File Photo: Reuters

TORONTO – The Canadian dollar strengthened to its highest in nearly two weeks against its U.S. counterpart on Monday, after Washington and Beijing's agreement for a ceasefire in their trade war boosted oil prices and stocks. 

Stocks and the price of oil, one of Canada's major exports, climbed after the US and China agreed to a 90-day truce in a trade dispute, and ahead of a meeting this week of the Organization of the Petroleum Exporting Countries that is expected to cut supply. 

US crude prices were up 4.2 percent at $53.05 a barrel. 

The lower price of oil since October has weighed on the outlook for Canada's economy, with the potential impact worsened by a historically big discount for Canadian heavy crude.

Alberta Premier Rachel Notley said on Sunday that the Western Canadian province would mandate temporary oil production cuts to deal with a pipeline bottleneck that has led to a glut of crude in storage and driven down Canadian crude prices.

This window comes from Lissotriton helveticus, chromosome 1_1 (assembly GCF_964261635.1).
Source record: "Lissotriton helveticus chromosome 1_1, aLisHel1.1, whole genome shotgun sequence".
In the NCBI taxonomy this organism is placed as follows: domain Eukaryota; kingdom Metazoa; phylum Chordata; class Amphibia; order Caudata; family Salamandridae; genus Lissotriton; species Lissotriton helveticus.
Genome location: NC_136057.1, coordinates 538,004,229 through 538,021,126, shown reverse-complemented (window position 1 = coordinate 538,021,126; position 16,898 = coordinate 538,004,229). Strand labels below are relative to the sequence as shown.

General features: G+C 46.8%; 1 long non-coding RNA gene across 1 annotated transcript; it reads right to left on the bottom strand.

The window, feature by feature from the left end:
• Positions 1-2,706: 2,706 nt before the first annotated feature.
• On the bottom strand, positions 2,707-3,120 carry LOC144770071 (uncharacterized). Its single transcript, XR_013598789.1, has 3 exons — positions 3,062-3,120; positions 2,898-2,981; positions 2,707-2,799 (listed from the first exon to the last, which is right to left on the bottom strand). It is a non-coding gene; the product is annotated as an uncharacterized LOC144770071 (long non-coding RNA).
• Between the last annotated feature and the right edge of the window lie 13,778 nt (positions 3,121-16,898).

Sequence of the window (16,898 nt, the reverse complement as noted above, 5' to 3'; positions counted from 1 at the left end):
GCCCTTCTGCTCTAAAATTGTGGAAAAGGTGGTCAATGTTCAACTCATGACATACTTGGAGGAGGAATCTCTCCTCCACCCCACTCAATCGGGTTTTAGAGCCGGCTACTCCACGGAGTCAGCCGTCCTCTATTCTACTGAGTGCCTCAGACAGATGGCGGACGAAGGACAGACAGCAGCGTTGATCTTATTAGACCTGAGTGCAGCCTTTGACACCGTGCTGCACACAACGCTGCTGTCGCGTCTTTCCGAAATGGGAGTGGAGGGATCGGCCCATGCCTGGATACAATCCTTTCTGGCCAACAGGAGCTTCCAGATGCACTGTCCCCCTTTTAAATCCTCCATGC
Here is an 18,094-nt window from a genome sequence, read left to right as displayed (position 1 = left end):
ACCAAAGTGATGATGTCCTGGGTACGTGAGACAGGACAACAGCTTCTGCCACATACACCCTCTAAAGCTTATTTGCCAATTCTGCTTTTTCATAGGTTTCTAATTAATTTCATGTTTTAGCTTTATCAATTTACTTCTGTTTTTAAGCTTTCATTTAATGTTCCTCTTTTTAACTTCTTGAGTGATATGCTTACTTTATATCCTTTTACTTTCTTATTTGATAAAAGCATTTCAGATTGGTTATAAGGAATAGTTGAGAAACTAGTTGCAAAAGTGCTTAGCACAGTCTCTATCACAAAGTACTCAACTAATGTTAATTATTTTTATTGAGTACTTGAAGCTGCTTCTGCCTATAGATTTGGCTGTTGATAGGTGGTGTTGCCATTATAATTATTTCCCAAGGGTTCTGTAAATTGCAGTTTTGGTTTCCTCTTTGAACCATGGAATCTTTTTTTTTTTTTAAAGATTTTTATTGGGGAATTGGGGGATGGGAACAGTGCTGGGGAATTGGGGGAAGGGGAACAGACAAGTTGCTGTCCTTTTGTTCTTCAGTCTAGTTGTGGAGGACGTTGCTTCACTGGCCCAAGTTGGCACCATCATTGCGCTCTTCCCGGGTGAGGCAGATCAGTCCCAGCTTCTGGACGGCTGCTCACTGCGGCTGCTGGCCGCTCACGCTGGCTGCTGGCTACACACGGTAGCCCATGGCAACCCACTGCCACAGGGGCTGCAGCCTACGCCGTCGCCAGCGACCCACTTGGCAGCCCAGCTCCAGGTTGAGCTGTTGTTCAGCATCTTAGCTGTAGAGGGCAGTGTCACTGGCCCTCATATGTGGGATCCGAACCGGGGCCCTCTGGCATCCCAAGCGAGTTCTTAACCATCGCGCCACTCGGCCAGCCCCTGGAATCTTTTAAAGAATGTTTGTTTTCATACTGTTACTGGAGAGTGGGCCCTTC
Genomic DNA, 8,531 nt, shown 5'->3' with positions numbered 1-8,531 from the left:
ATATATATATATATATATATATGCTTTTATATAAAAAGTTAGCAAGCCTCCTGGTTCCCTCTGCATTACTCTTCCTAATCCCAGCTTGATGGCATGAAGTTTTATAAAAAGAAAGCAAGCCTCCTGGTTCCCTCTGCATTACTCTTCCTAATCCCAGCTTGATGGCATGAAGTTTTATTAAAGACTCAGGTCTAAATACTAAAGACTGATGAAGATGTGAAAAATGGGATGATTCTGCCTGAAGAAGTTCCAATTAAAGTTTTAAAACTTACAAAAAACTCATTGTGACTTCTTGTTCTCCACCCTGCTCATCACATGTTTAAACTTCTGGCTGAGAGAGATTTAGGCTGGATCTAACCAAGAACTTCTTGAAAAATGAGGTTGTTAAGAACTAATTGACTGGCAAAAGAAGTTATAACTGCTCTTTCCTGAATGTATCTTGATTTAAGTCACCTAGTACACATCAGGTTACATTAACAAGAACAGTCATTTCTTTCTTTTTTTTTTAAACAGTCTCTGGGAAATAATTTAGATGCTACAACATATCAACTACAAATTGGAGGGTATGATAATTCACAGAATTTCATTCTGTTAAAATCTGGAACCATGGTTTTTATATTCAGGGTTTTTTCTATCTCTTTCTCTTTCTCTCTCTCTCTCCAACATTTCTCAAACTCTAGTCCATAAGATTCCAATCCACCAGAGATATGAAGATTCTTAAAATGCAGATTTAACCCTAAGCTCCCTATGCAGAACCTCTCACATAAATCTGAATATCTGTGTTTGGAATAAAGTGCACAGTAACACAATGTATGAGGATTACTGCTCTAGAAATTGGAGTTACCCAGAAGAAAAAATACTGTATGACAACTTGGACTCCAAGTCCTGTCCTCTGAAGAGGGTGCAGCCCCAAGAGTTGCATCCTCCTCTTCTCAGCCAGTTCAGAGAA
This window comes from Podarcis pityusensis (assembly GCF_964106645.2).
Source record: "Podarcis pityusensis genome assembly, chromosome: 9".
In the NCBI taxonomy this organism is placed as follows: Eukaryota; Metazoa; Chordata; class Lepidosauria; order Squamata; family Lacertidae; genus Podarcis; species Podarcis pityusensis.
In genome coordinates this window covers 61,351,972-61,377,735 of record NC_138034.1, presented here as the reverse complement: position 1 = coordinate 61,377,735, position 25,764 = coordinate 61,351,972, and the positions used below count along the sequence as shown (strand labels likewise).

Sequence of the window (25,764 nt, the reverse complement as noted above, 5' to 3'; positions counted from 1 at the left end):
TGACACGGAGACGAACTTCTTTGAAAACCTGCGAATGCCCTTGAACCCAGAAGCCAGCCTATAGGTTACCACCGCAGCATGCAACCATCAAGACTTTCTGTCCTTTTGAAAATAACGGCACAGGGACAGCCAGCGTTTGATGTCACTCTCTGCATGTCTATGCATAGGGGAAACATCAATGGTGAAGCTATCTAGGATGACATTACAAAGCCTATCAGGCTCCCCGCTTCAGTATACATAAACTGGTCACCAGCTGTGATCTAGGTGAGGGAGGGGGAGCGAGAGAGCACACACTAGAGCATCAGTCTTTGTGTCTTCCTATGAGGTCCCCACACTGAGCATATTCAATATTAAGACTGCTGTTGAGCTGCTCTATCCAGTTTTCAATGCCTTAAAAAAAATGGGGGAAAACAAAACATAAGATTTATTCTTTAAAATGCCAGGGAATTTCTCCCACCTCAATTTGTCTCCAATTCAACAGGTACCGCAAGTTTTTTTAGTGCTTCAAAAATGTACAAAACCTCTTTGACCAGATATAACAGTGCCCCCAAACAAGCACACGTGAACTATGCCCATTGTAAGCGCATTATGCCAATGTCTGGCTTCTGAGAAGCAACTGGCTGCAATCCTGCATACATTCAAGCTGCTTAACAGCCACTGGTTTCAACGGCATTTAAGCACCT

Gains for the loonie came ahead of a Bank of Canada policy decision on Wednesday. Data on Friday showing Canada's economic growth slowed in the third quarter has underpinned market expectations that the central bank will not hike interest rates this week. 

The Bank of Canada will next raise interest rates early next year, according to a strong majority of economists polled by Reuters who still say two more rate rises will follow by end-2019. 

Canada's manufacturing sector expanded in November at the fastest pace in three months, boosted by a pickup in new orders and the strongest job creation in at least eight years, data showed on Monday.  

Canada's trade report for October is due on Thursday and the November employment report is due on Friday.